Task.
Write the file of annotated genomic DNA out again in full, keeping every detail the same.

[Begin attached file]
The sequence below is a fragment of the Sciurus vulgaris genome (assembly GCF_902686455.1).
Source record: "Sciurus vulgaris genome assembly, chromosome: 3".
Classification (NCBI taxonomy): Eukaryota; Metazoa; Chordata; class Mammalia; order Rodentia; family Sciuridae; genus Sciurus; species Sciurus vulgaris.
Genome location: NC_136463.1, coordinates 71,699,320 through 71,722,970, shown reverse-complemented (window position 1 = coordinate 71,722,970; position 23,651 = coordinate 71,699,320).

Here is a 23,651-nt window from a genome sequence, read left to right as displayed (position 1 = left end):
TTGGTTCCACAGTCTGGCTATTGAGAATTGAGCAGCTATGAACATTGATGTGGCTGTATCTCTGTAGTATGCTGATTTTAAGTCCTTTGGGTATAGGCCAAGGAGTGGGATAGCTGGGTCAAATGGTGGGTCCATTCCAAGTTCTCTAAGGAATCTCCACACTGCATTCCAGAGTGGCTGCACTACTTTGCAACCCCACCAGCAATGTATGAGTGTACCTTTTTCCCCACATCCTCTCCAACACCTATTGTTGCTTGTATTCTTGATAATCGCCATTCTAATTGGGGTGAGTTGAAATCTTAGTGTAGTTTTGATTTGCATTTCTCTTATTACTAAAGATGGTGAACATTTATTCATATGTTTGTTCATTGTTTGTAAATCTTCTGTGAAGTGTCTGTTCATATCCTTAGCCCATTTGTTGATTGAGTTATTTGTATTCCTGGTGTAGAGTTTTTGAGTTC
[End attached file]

The sequence below is a fragment of the Sciurus vulgaris genome (assembly GCF_902686455.1).
Source record: "Sciurus vulgaris genome assembly, chromosome: 3".
Classification (NCBI taxonomy): Eukaryota; Metazoa; Chordata; class Mammalia; order Rodentia; family Sciuridae; genus Sciurus; species Sciurus vulgaris.
Genome location: NC_136463.1, coordinates 71,699,320 through 71,722,970, shown reverse-complemented (window position 1 = coordinate 71,722,970; position 23,651 = coordinate 71,699,320).

Here is a 23,651-nt window from a genome sequence, read left to right as displayed (position 1 = left end):
TTGGTTCCACAGTCTGGCTATTGAGAATTGAGCAGCTATGAACATTGATGTGGCTGTATCTCTGTAGTATGCTGATTTTAAGTCCTTTGGGTATAGGCCAAGGAGTGGGATAGCTGGGTCAAATGGTGGGTCCATTCCAAGTTCTCTAAGGAATCTCCACACTGCATTCCAGAGTGGCTGCACTACTTTGCAACCCCACCAGCAATGTATGAGTGTACCTTTTTCCCCACATCCTCTCCAACACCTATTGTTGCTTGTATTCTTGATAATCGCCATTCTAATTGGGGTGAGTTGAAATCTTAGTGTAGTTTTGATTTGCATTTCTCTTATTACTAAAGATGGTGAACATTTATTCATATGTTTGTTCATTGTTTGTAAATCTTCTGTGAAGTGTCTGTTCATATCCTTAGCCCATTTGTTGATTGAGTTATTTGTATTCCTGGTGTAGAGTTTTTGAGTTC